In October 2010, a Cholera outbreak was confirmed in Haiti—the first in Haitian modern history. According to the Centers for Disease Control and Prevention (CDC), as of August 4, 2013, 669,396 cases and 8,217 deaths have been reported since the outbreak first began in October 2010. MINUSTAH was linked with introducing the disease to the country by sources such as the CDC, the American Society for Microbiology, Yale Law School and the School of Public Health. The cause of the disease was attributed to faulty construction of UN sanitation systems in its base located in the Haitian town of Méyè. Many reports from Méyè stated that people had seen sewage spilling from the UN base into the Artibonite River, the largest river in Haiti that is most often used by residents for drinking, cooking, and bathing.
In December 2010, a study traced the Haitian cholera strain to South Asia. The UN conducted an independent investigation into the origin of the epidemic at the end of 2010. A panel of independent UN experts was assembled and their collective findings were compiled in a report. The panel determined that the evidence implicating the Nepalese troops was inconclusive. Though they admitted that the cholera strain was most likely from Nepal, it cited a confluence of factors that also contributed to the outbreak and that no one "deliberate action of, a group or individual was to blame". However, in 2013, the committee changed its statement concluding that the UN troops from Nepal “most likely” were the cause of the outbreak.
The Bureau des Avocats Internationaux (BAI), a Haitian coalition of lawyers, and the Institute for Justice & Democracy in Haiti (IJDH), its US-affiliate, filed claims with MINUSTAH on behalf of 5,000 Haitian petitioners in November 2011 . The claims asked for the installation of the water and sanitation infrastructure necessary to control the epidemic, compensation for the victims, and an apology. Fifteen months later, on February 2013, the UN stated that the case was “not receivable,” because it involved “review of policy matters”, citing the Convention on Privileges and Immunities of the United Nations.
In February 2013, the Haitian government created its National Plan for the Elimination of Cholera, a 10-year plan set to eradicate the disease. Two of the ten years will be devoted as a short-term response to the epidemic. The last eight will be to completely eliminate the disease. The projected budget for the plan is $2 billion. To support the initiative, UN Secretary General, Ban Ki-Moon, pledged $23.5 million to combat cholera. However, following the pledge, there was much discontent with the UN’s progress. 19 Members of U.S. Congress urged UN to take responsibility for cholera in Haiti. In two separate occasions, members of the US Congress sent a letter to the US ambassador to the UN, Susan Rice, urging her and the organization to ensure that the cholera initiative was fully funded and implemented quickly. Nineteen US Representatives also wrote to Ban Ki-Moon to express concerns about the seemingly lack of progress in the UN’s cholera response. Ban Ki-moon told members of the US Congress that the UN was committed in helping Haiti overcome the epidemic though no financial compensation to the victims would be granted. Since 2010, the UN has spent and/or committed more than $140 million to the epidemic.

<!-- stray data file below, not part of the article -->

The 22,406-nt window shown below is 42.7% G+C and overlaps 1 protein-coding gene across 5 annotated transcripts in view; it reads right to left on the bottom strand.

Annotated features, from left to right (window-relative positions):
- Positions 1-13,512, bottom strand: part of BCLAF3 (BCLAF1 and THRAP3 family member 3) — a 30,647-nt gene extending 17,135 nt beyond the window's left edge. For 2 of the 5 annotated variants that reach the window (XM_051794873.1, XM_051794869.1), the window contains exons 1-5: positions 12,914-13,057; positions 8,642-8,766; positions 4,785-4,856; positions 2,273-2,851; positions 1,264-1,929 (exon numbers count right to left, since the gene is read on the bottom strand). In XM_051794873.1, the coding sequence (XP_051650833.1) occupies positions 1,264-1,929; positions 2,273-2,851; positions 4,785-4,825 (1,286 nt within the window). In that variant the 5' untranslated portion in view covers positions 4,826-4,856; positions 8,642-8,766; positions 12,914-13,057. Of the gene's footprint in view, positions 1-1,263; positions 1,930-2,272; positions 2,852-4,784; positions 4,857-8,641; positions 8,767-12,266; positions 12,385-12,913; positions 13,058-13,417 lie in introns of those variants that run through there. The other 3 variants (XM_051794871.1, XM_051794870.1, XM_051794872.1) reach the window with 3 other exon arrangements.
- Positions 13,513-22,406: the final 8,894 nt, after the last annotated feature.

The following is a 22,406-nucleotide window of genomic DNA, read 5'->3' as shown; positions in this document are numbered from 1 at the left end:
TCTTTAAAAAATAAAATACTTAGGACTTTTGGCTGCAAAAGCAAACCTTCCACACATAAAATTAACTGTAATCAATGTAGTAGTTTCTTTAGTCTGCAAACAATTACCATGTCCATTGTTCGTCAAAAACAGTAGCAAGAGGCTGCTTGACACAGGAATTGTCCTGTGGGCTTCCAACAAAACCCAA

On May 9, 2013, the Haitian Senate unanimously voted—save for one abstention—on a policy that would demand the UN to compensate Haitian cholera victims. Senators also proposed to form “a commission of experts in international and penal law to study what legal means, both nationally and internationally, could be used to prove MINUSTAH’s responsibility for starting the cholera outbreak.”
From the beginning, MINUSTAH has been squeezed between traditional conservative sectors—which demanded more action—and the leftist parties, mainly linked to ousted President Aristide, which criticise its actions and constantly appeal for its departure.
Even though mostly composed by military forces—the recruitment of large numbers of foreign police officers has proven difficult—the United Nations Stabilization Mission in Haiti is a police mission of the United Nations dispatched to a country facing uncontained violence stemming from political unrest and from common criminals. Partidaries of former President Jean-Bertrand Aristide have characterized MINUSTAH as an attempt by the United States, Canada and France to neutralize the supporters of Fanmi Lavalas, Aristide's party. and secure the more pro-Western government of Gérard Latortue. The mission was mandated to assist and reinforce the action of the Haitian Police in Port-au-Prince's slums.
6 July 2005 incident
On 6 July 2005, MINUSTAH carried out a raid in the Cité Soleil section of Port-au-Prince. The raid targeted a base of illegally armed rebels led by the known bandit Dread Wilme. Reports from pro-Lavalas sources, as well as journalist Kevin Pina, contend that the raid targeted civilians and was an attempt to destroy the popular support for Haiti's exiled former leader, Aristide, before scheduled upcoming elections.
Estimates on the number of fatalities range from five to as high as 80, with the higher numbers being claimed by those reporting that the raid targeted civilians. All sources agree that no MINUSTAH personnel were killed. All sources also agree that Dread Wilme (born "Emmanuel Wilmer") was killed in the raid. MINUSTAH spokespeople called Wilme a "gangster." Other sources, such as the pro-Aristide Haitian Lawyers Leadership Network call Wilme a community leader and a martyr.
The incident has been since heralded by groups who oppose the MINUSTAH presence in Haiti and who support the return of ousted President Aristide. MINUSTAH has also been accused by Fanmi Lavalas supporters of allowing the Haitian National Police to commit atrocities and massacres against Lavalas supporters and Haitian citizens.